Who Do You Think Jesus Is?

I am currently reading the Gospel according to Matthew. The tax collector turned disciple and apostle. He is relaying the story of when the Lord Jesus asked them who others thought He was. Let me refresh your memory of the story:

When Jesus came to the area of Caesarea Philippi, he asked his disciples, “Who do people say that the Son of Man is?” They answered, “Some say John the Baptist, others Elijah, and others Jeremiah or one of the prophets.” He said to them, “But who do you say that I am?” Simon Peter answered, “You are the Christ, the Son of the living God.” And Jesus answered him, “You are blessed, Simon son of Jonah, because flesh and blood did not reveal this to you, but my Father in heaven! And I tell you that you are Peter, and on this rock I will build my church, and the gates of Hades will not overpower it. I will give you the keys of the kingdom of heaven. Whatever you bind on earth will have been bound in heaven, and whatever you release on earth will have been released in heaven.” Then he instructed his disciples not to tell anyone that he was the Christ. (Matthew 16:13-20 NET)

These two questions — “Who do others think I am?” and “Who do you think I am?” — were at the heart of Jesus’ desire for His own disciples to comprehend the truth of His deity, that He was truly God in human flesh, God born as a man. And to understand His coming death on the Cross of Calvary. 

The theoretical beliefs of others about Jesus — a fanatic (John the Baptist), a powerful preacher (Elijah), or one of the prophets — were not nearly as important as each disciple’s personal belief about who He is. 

This is true of every person. Ultimately, the question that matters is, “Who do you think Jesus is? 

Peter understood that Jesus is the Christ, the Son of the Living God.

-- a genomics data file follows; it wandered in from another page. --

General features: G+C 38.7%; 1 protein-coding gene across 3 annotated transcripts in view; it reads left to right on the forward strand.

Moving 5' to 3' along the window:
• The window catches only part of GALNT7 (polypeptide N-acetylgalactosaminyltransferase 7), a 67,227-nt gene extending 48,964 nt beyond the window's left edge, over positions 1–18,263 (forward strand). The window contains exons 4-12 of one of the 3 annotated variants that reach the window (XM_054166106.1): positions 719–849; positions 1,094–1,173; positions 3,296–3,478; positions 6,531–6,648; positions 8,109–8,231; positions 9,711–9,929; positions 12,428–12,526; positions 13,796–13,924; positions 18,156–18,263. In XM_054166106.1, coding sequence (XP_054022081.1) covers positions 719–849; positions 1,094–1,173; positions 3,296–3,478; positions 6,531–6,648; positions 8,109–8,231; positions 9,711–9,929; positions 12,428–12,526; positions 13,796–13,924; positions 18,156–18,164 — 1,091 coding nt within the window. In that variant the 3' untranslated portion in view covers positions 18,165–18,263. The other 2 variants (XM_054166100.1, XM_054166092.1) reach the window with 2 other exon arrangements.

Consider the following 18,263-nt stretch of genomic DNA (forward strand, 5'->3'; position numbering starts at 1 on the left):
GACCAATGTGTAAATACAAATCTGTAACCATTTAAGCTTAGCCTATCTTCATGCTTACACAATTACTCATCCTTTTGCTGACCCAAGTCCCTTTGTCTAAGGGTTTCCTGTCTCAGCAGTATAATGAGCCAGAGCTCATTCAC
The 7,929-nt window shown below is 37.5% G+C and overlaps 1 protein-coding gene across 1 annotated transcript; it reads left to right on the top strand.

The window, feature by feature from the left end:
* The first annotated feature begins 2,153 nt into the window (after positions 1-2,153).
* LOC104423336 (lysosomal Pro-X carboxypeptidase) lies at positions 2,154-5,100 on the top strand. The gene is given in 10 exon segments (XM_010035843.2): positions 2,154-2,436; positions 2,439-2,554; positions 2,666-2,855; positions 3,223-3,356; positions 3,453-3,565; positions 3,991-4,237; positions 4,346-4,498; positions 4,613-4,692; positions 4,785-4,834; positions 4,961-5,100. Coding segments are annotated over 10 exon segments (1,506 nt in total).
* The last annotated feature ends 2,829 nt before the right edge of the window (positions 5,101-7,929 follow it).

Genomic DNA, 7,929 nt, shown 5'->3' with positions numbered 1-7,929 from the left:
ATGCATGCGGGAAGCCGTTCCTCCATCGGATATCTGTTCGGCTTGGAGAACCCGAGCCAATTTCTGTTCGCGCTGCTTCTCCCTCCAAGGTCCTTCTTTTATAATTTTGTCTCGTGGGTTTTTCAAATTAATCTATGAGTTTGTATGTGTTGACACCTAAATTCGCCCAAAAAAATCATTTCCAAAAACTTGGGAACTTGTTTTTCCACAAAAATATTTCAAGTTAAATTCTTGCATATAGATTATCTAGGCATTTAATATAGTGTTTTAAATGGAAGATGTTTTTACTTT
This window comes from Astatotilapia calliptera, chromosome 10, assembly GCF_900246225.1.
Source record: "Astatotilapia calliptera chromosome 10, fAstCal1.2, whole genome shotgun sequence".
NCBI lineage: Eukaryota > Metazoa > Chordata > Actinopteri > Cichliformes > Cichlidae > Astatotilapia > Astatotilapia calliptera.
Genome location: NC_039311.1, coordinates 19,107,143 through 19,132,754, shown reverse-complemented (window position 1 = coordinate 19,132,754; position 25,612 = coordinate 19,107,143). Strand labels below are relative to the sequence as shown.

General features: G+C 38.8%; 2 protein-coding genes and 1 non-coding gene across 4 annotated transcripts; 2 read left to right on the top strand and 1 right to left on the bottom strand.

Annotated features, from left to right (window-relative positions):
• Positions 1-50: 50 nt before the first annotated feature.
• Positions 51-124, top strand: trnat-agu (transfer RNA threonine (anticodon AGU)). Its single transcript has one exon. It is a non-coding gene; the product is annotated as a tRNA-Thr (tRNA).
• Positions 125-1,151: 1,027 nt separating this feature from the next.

John 6:69 “We have come to believe and to know that you are the Holy One of God!”

John 11:27 “She replied, ‘Yes, Lord, I believe that you are the Christ, the Son of God who comes into the world.’”

1 John 4:15 “If anyone confesses that Jesus is the Son of God, God resides in him and he in God.”

Jesus goes on to tell Peter that because he knew this by revelation directly from the Father God that he would be used mightily in the Kingdom and in the Church.

Jesus used a clever play on words to teach the disciples about the Church. When Jesus referred to Peter by name (Grk. Petros), He used the word for a small, moveable stone, like a pebble (John 1:42). 

But the word rock in our passage (Grk. Petra) means an immovable foundation. Jesus was saying the Church would not be built on Peter “the pebble,” but upon Christ, the massive Rock and chief cornerstone (Ephesians 2:20). 

The term translated built refers to the construction of a house (Matthew 7:24). Here, it refers to the building up of people or, more specifically, the “house” of God — the Body of Christ. 

And then there is the comment about the keys of the Kingdom and binding and loosing. Jesus declared that Peter had the keys to preaching the Kingdom of God to both Jews and Gentiles. This came to fruition after the resurrection, when Peter first preached and 3,000 were saved and added to the Church in one day (Acts 2:38-41). Then, in Acts 10, Peter received a vision and preached to a Roman named Cornelius, opening the door to Gentiles. 

Rabbis used the terms bind and loose to refer to whether something was permissible or not according to the Law. Peter would one day make judgements about what was permissible in the Church, although the final determination remains with Jesus (Revelation 1:18)